Interview

'There's No Such Thing as a Failed State'

The father of emerging markets says we shouldn't give up on the world's Somalias and Zimbabwes.

Mark Mobius is the kind of guru to whom other gurus turn for advice. With his signature white suits and gleaming, clean-shaven pate, he very much looks the part too. Executive chairman of Templeton Emerging Markets Group, managing some $45 billion and 18 overseas offices, the half-German, half-Puerto Rican Mobius is a legendarily farsighted investor who sees opportunities around every corner, often in places that aren't for the squeamish. After four decades at the top of his field, his name is on pretty much every list of people who matter in global finance. There's even a comic book on his life that has been translated into six languages: Mark Mobius: An Illustrated Biography of the Father of Emerging Markets Funds. Foreign Policy spoke with him about China's forays into Africa, how to make money in failed states, and why no country is too hopeless. Here are the edited excerpts:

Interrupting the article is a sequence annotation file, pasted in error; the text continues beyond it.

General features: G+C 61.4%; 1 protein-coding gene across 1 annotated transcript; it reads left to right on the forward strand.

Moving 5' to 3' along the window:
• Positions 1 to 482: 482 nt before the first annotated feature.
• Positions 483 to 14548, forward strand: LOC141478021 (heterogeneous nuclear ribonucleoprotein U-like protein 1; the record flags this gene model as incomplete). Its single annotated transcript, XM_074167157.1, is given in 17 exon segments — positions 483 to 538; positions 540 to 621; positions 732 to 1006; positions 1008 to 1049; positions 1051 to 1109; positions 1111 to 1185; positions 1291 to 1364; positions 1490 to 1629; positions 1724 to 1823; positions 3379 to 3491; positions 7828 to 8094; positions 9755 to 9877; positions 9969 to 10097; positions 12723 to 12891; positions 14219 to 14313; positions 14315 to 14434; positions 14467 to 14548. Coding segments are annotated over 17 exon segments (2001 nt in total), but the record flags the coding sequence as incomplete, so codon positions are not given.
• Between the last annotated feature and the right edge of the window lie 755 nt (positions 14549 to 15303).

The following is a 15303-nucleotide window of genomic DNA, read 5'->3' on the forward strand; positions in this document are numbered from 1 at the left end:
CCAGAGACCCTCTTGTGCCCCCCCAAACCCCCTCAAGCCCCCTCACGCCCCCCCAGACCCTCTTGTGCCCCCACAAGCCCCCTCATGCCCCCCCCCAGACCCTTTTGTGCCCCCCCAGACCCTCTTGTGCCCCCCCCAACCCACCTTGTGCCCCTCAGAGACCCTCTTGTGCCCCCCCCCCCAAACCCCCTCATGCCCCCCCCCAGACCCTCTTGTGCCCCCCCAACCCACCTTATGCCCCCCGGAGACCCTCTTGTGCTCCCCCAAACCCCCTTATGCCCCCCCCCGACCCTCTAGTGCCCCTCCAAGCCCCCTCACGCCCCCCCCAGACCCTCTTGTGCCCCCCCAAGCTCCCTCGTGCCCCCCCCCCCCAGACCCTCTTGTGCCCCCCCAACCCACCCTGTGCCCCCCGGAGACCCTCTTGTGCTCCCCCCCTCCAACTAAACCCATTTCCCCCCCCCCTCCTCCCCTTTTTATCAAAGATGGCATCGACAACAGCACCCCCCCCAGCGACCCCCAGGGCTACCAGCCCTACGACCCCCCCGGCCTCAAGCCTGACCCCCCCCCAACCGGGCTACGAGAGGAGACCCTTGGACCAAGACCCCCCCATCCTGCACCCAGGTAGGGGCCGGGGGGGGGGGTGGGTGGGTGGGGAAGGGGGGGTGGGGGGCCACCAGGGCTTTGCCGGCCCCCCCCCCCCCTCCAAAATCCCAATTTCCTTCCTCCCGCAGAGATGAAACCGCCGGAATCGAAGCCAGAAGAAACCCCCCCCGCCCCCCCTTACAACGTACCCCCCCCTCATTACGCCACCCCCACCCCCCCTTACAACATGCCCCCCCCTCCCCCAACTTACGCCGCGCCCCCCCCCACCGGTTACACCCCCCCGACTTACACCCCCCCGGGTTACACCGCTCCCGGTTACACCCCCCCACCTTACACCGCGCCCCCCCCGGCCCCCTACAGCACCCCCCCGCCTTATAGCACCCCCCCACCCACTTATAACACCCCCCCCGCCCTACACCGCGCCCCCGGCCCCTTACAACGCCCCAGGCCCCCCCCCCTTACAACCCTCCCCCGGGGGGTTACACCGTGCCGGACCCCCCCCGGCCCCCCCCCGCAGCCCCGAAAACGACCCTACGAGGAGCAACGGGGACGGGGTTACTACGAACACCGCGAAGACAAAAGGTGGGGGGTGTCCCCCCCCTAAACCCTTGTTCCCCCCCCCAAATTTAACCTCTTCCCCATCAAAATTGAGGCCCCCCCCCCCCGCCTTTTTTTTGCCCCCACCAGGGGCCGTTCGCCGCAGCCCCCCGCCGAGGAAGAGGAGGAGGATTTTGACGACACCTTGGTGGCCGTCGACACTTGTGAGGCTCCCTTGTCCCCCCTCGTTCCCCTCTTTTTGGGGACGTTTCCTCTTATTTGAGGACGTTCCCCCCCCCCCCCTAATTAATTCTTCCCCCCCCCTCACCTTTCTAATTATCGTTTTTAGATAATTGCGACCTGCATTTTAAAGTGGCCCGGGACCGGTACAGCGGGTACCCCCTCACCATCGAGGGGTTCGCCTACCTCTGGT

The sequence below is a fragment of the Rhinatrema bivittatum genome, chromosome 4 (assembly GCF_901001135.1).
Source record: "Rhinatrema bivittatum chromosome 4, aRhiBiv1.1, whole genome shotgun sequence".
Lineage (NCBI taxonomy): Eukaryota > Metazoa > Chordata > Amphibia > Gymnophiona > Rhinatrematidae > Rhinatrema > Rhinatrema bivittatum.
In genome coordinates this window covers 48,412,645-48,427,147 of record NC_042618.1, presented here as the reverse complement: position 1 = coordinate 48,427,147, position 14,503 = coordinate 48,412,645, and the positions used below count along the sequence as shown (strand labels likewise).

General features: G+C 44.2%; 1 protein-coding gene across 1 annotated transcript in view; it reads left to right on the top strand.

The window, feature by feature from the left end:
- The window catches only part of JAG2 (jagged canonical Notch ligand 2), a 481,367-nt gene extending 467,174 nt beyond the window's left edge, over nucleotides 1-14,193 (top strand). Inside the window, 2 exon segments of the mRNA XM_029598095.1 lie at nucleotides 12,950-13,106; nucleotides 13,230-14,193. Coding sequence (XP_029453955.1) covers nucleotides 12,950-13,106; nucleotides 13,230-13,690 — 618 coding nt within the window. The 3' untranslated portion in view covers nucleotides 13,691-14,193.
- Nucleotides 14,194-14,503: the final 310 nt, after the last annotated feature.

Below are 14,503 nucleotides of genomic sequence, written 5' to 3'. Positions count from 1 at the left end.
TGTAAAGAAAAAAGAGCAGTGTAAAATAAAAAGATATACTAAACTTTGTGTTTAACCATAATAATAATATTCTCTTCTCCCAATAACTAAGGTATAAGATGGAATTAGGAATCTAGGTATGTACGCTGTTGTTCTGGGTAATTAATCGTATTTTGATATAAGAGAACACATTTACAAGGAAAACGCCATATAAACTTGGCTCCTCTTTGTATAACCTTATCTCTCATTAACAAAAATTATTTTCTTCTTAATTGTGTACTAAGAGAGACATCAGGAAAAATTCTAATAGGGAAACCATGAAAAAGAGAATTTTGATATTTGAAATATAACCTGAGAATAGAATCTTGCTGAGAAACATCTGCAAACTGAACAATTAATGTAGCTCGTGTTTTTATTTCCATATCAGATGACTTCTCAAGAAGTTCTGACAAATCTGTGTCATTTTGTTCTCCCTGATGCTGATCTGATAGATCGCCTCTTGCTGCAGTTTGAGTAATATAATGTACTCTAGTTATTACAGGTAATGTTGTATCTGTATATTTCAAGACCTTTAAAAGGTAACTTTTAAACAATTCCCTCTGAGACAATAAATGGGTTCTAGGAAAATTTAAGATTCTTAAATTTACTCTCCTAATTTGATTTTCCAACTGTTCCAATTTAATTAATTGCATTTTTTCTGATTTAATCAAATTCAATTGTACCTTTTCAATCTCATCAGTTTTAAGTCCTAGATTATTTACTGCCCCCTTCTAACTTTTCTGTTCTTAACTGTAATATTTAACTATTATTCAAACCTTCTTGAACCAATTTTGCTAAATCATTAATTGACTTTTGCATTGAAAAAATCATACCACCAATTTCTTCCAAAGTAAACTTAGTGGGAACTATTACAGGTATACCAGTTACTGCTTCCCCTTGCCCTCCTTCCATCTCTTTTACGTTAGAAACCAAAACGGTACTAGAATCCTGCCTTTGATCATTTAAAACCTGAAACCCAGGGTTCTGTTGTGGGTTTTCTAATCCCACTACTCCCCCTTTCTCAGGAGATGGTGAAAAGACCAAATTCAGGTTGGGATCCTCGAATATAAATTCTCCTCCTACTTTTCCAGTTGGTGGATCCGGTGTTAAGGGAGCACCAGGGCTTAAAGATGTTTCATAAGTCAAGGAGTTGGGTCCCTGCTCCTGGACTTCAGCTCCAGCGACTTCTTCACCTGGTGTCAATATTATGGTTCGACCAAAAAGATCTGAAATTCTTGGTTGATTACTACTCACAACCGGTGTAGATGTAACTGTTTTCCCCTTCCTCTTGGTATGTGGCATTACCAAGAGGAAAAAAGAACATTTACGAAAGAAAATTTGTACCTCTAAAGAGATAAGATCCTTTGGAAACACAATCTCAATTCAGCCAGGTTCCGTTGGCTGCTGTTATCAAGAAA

Is Africa a basket case or an opportunity? I would say it's both. In many cases it's the basket case and it's the next best thing, so what's happened is the change in attitudes, the change in perception. But on the ground, of course, things are still not hunky-dory.

Probably the defining variable is what is happening in other emerging markets. China, Brazil, Russia, India -- these countries now are getting to a point where they have excess reserves. They have money to put into other parts of the world. And of course they have been putting money into America, into Europe, but they also are now going into Africa. On the one side they need the natural resources -- China. On the other side they see an opportunity to make money and make better returns.